While that’s definitely true, there are some health risks associated with cannabis use as well. But fear not, because there are quite a few ways to minimize these risks and have a safe and healthy cannabis experience.
So what exactly are these potential hazards? The main areas of concern regarding cannabis are typically teen use, and if there is any possibility of developing a lasting health condition, cancer for example. When young teens use cannabis, they run the risk of developing memory retention issues and an inability to focus at times, although it has yet to be determined whether these are long-term afflictions or if they improve over time.
There’s also the possibility that cancer could possibly develop from carcinogens associated with smoking, although very unlikely. Cannabis itself and its compounds are safe, but the toxins released from burning plant matter are unknown. The exact risk, if any, is still undetermined because researchers did not account for or eliminate any confounding variables beforehand, for example, whether or not the cannabis user also smokes cigarettes, which is a known risk for cancer.
In a recent publication from the American Public Health Association, researchers outlined a variety of ways to lower the potential side effects related to cannabis use. According to the study, “(1) the most effective way to avoid cannabis use–related health risks is abstinence; (2) avoid early age initiation of cannabis use (i.e., definitively before the age of 16 years); (3) choose low-potency tetrahydrocannabinol (THC) or balanced THC-to-cannabidiol (CBD)–ratio cannabis products; (4) abstain from using synthetic cannabinoids; (5) avoid combusted cannabis inhalation and give preference to nonsmoking use methods; (6) avoid deep or other risky inhalation practices; (7) avoid high-frequency (e.g., daily or near-daily) cannabis use; (8) abstain from cannabis-impaired driving; (9) populations at higher risk for cannabis use–related health problems should avoid use altogether; and (10) avoid combining previously mentioned risk behaviors (e.g., early initiation and high-frequency use),” although some of these methods are debatable.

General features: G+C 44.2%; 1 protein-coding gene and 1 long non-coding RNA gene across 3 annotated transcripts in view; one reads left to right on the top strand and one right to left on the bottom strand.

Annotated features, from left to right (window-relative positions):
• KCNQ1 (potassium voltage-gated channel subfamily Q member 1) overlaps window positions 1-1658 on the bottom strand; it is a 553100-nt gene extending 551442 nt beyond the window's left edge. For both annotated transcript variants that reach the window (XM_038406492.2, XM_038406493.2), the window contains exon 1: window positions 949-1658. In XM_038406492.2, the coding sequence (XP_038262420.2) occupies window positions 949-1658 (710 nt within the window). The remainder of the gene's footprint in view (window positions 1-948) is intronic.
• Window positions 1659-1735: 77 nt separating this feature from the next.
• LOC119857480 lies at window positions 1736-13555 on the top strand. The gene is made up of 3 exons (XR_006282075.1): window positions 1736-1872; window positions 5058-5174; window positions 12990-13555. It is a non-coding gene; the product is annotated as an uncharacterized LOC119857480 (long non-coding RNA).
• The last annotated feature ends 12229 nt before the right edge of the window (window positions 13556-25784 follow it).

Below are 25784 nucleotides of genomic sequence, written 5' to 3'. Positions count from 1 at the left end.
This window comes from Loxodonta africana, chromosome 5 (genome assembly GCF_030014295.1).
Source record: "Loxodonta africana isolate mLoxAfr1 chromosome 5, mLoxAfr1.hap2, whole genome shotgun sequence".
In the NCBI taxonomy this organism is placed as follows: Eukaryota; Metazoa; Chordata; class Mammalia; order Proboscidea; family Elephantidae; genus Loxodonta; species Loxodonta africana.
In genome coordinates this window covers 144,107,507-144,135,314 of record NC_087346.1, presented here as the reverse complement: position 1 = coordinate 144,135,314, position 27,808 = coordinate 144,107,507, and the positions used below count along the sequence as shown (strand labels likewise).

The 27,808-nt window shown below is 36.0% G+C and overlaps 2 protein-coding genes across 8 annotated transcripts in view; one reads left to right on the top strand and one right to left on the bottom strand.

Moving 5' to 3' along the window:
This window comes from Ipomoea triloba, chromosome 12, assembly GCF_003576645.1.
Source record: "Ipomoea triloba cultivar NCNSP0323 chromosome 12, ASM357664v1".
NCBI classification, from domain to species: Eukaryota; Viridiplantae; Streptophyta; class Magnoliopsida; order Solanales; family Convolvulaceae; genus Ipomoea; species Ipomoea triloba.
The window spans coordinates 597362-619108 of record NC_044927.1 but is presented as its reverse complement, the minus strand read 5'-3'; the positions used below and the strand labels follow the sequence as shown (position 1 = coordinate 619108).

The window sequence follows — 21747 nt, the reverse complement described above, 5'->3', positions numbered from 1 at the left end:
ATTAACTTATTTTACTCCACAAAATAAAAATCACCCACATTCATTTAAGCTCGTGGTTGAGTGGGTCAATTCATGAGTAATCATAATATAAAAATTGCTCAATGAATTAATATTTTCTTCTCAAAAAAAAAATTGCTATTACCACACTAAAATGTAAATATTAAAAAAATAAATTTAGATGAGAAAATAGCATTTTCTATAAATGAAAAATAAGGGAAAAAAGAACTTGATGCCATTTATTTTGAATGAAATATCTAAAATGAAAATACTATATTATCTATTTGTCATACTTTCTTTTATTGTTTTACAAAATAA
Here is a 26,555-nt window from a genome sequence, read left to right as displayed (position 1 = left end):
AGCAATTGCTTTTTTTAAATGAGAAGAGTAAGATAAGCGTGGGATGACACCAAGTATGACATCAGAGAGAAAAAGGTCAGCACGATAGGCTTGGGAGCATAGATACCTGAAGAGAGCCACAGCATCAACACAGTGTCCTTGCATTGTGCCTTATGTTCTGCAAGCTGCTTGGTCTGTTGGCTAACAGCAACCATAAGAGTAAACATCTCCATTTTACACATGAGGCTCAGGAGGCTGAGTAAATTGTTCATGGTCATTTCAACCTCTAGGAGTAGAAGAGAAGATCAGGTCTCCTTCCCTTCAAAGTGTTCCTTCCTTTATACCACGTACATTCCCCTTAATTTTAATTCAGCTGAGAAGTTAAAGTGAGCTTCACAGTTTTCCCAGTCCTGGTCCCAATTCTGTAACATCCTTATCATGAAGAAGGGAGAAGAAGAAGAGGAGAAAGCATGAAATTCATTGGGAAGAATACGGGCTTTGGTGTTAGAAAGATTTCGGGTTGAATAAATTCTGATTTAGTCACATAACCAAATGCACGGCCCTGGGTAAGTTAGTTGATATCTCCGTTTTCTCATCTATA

Let’s begin by taking a look at some numbers 1, 3, 7 and 10. Number one, abstinence, is clearly not an option considering it’s the only form of medication that works for some patients. If it were that simple, we wouldn’t be where we are today; in the midst of worldwide medical cannabis reform. Numbers three and seven, using low-THC products and avoiding high-frequency use, this isn’t advice you can merely take from the internet at face value. Studies show that THC does have medicinal benefits, and if your health care provider determines that you should be using high THC strains and products, and/or using it daily, that’s what you should continue doing. And regarding number ten, once again, that depends on your personal care plan. For now, we’ll focus on the five things that everyone can do to be a healthier cannabis user.
The post Reducing Potential Health Risks Associated With Cannabis appeared first on Cannadelics.
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The post 7 States Where Cannabis Users Can Easily Find Jobs appeared first on Cannadelics.
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